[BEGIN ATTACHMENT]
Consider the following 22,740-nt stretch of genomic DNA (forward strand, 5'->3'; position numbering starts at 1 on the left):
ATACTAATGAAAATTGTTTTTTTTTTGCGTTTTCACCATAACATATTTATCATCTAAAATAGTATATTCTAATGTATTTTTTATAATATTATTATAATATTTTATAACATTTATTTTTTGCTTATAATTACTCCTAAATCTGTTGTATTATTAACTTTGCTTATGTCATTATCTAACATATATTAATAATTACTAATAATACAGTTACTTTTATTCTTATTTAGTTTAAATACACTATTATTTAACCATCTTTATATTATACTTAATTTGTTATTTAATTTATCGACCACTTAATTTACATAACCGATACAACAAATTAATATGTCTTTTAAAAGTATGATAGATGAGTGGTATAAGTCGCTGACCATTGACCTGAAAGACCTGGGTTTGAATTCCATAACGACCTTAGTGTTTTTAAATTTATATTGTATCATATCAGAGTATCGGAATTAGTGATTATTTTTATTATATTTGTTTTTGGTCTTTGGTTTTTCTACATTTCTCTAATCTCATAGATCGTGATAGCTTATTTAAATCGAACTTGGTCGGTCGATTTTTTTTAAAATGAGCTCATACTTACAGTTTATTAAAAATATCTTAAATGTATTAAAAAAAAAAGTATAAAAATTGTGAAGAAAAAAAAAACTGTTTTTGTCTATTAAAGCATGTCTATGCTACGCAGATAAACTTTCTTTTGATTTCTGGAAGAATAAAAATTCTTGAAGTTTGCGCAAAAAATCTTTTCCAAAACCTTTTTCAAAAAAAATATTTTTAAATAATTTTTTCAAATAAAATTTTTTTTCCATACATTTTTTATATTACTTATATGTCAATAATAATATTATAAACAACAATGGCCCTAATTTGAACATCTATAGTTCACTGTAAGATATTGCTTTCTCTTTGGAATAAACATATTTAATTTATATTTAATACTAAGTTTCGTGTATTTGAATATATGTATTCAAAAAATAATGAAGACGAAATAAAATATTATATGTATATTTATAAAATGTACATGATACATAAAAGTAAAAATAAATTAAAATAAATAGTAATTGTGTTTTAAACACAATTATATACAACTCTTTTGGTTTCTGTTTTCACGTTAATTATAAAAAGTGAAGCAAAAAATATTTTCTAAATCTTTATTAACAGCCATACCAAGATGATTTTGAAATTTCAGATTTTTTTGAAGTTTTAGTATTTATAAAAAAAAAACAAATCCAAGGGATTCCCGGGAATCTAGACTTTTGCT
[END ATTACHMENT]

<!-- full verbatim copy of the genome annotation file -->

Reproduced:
Consider the following 22,740-nt stretch of genomic DNA (forward strand, 5'->3'; position numbering starts at 1 on the left):
ATACTAATGAAAATTGTTTTTTTTTTGCGTTTTCACCATAACATATTTATCATCTAAAATAGTATATTCTAATGTATTTTTTATAATATTATTATAATATTTTATAACATTTATTTTTTGCTTATAATTACTCCTAAATCTGTTGTATTATTAACTTTGCTTATGTCATTATCTAACATATATTAATAATTACTAATAATACAGTTACTTTTATTCTTATTTAGTTTAAATACACTATTATTTAACCATCTTTATATTATACTTAATTTGTTATTTAATTTATCGACCACTTAATTTACATAACCGATACAACAAATTAATATGTCTTTTAAAAGTATGATAGATGAGTGGTATAAGTCGCTGACCATTGACCTGAAAGACCTGGGTTTGAATTCCATAACGACCTTAGTGTTTTTAAATTTATATTGTATCATATCAGAGTATCGGAATTAGTGATTATTTTTATTATATTTGTTTTTGGTCTTTGGTTTTTCTACATTTCTCTAATCTCATAGATCGTGATAGCTTATTTAAATCGAACTTGGTCGGTCGATTTTTTTTAAAATGAGCTCATACTTACAGTTTATTAAAAATATCTTAAATGTATTAAAAAAAAAAGTATAAAAATTGTGAAGAAAAAAAAAACTGTTTTTGTCTATTAAAGCATGTCTATGCTACGCAGATAAACTTTCTTTTGATTTCTGGAAGAATAAAAATTCTTGAAGTTTGCGCAAAAAATCTTTTCCAAAACCTTTTTCAAAAAAAATATTTTTAAATAATTTTTTCAAATAAAATTTTTTTTCCATACATTTTTTATATTACTTATATGTCAATAATAATATTATAAACAACAATGGCCCTAATTTGAACATCTATAGTTCACTGTAAGATATTGCTTTCTCTTTGGAATAAACATATTTAATTTATATTTAATACTAAGTTTCGTGTATTTGAATATATGTATTCAAAAAATAATGAAGACGAAATAAAATATTATATGTATATTTATAAAATGTACATGATACATAAAAGTAAAAATAAATTAAAATAAATAGTAATTGTGTTTTAAACACAATTATATACAACTCTTTTGGTTTCTGTTTTCACGTTAATTATAAAAAGTGAAGCAAAAAATATTTTCTAAATCTTTATTAACAGCCATACCAAGATGATTTTGAAATTTCAGATTTTTTTGAAGTTTTAGTATTTATAAAAAAAAAACAAATCCAAGGGATTCCCGGGAATCTAGACTTTTGCT